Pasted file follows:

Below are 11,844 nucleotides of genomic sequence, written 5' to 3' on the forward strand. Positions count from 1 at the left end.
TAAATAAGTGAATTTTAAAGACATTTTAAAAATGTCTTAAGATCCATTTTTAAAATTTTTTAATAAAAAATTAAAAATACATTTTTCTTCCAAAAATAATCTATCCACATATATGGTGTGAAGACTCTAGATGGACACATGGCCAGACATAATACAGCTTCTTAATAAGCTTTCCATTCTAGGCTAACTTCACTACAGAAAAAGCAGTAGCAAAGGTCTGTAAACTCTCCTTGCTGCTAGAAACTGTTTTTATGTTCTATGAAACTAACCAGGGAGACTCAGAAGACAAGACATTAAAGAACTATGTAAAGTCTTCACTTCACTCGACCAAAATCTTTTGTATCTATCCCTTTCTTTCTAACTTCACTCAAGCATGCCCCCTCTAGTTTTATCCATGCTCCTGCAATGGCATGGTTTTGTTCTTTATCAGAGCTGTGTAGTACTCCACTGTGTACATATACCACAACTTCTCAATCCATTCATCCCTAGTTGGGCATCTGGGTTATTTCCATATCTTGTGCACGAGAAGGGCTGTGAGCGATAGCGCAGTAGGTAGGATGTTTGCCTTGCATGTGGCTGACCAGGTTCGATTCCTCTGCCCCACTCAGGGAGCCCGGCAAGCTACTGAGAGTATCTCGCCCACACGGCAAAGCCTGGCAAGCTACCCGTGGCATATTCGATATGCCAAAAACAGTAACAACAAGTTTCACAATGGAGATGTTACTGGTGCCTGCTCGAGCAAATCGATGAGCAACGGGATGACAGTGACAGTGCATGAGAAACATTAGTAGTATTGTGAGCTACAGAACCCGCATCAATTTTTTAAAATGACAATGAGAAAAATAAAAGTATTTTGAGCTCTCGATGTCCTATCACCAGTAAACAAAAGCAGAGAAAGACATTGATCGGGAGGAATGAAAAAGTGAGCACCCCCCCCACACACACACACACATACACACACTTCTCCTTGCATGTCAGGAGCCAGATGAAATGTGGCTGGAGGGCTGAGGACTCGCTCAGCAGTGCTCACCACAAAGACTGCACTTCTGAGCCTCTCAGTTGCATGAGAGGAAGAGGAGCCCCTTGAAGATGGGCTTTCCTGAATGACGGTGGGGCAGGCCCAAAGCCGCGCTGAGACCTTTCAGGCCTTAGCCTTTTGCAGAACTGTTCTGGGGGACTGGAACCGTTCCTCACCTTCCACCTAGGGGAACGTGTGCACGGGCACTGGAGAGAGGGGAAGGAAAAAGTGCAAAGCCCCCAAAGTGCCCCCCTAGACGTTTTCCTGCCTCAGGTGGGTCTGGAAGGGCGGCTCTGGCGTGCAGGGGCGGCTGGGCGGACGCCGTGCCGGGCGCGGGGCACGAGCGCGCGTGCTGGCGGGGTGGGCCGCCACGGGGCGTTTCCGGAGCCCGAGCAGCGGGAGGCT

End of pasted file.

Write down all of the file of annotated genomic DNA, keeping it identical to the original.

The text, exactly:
Below are 11,844 nucleotides of genomic sequence, written 5' to 3' on the forward strand. Positions count from 1 at the left end.
TAAATAAGTGAATTTTAAAGACATTTTAAAAATGTCTTAAGATCCATTTTTAAAATTTTTTAATAAAAAATTAAAAATACATTTTTCTTCCAAAAATAATCTATCCACATATATGGTGTGAAGACTCTAGATGGACACATGGCCAGACATAATACAGCTTCTTAATAAGCTTTCCATTCTAGGCTAACTTCACTACAGAAAAAGCAGTAGCAAAGGTCTGTAAACTCTCCTTGCTGCTAGAAACTGTTTTTATGTTCTATGAAACTAACCAGGGAGACTCAGAAGACAAGACATTAAAGAACTATGTAAAGTCTTCACTTCACTCGACCAAAATCTTTTGTATCTATCCCTTTCTTTCTAACTTCACTCAAGCATGCCCCCTCTAGTTTTATCCATGCTCCTGCAATGGCATGGTTTTGTTCTTTATCAGAGCTGTGTAGTACTCCACTGTGTACATATACCACAACTTCTCAATCCATTCATCCCTAGTTGGGCATCTGGGTTATTTCCATATCTTGTGCACGAGAAGGGCTGTGAGCGATAGCGCAGTAGGTAGGATGTTTGCCTTGCATGTGGCTGACCAGGTTCGATTCCTCTGCCCCACTCAGGGAGCCCGGCAAGCTACTGAGAGTATCTCGCCCACACGGCAAAGCCTGGCAAGCTACCCGTGGCATATTCGATATGCCAAAAACAGTAACAACAAGTTTCACAATGGAGATGTTACTGGTGCCTGCTCGAGCAAATCGATGAGCAACGGGATGACAGTGACAGTGCATGAGAAACATTAGTAGTATTGTGAGCTACAGAACCCGCATCAATTTTTTAAAATGACAATGAGAAAAATAAAAGTATTTTGAGCTCTCGATGTCCTATCACCAGTAAACAAAAGCAGAGAAAGACATTGATCGGGAGGAATGAAAAAGTGAGCACCCCCCCCACACACACACACACATACACACACTTCTCCTTGCATGTCAGGAGCCAGATGAAATGTGGCTGGAGGGCTGAGGACTCGCTCAGCAGTGCTCACCACAAAGACTGCACTTCTGAGCCTCTCAGTTGCATGAGAGGAAGAGGAGCCCCTTGAAGATGGGCTTTCCTGAATGACGGTGGGGCAGGCCCAAAGCCGCGCTGAGACCTTTCAGGCCTTAGCCTTTTGCAGAACTGTTCTGGGGGACTGGAACCGTTCCTCACCTTCCACCTAGGGGAACGTGTGCACGGGCACTGGAGAGAGGGGAAGGAAAAAGTGCAAAGCCCCCAAAGTGCCCCCCTAGACGTTTTCCTGCCTCAGGTGGGTCTGGAAGGGCGGCTCTGGCGTGCAGGGGCGGCTGGGCGGACGCCGTGCCGGGCGCGGGGCACGAGCGCGCGTGCTGGCGGGGTGGGCCGCCACGGGGCGTTTCCGGAGCCCGAGCAGCGGGAGGCT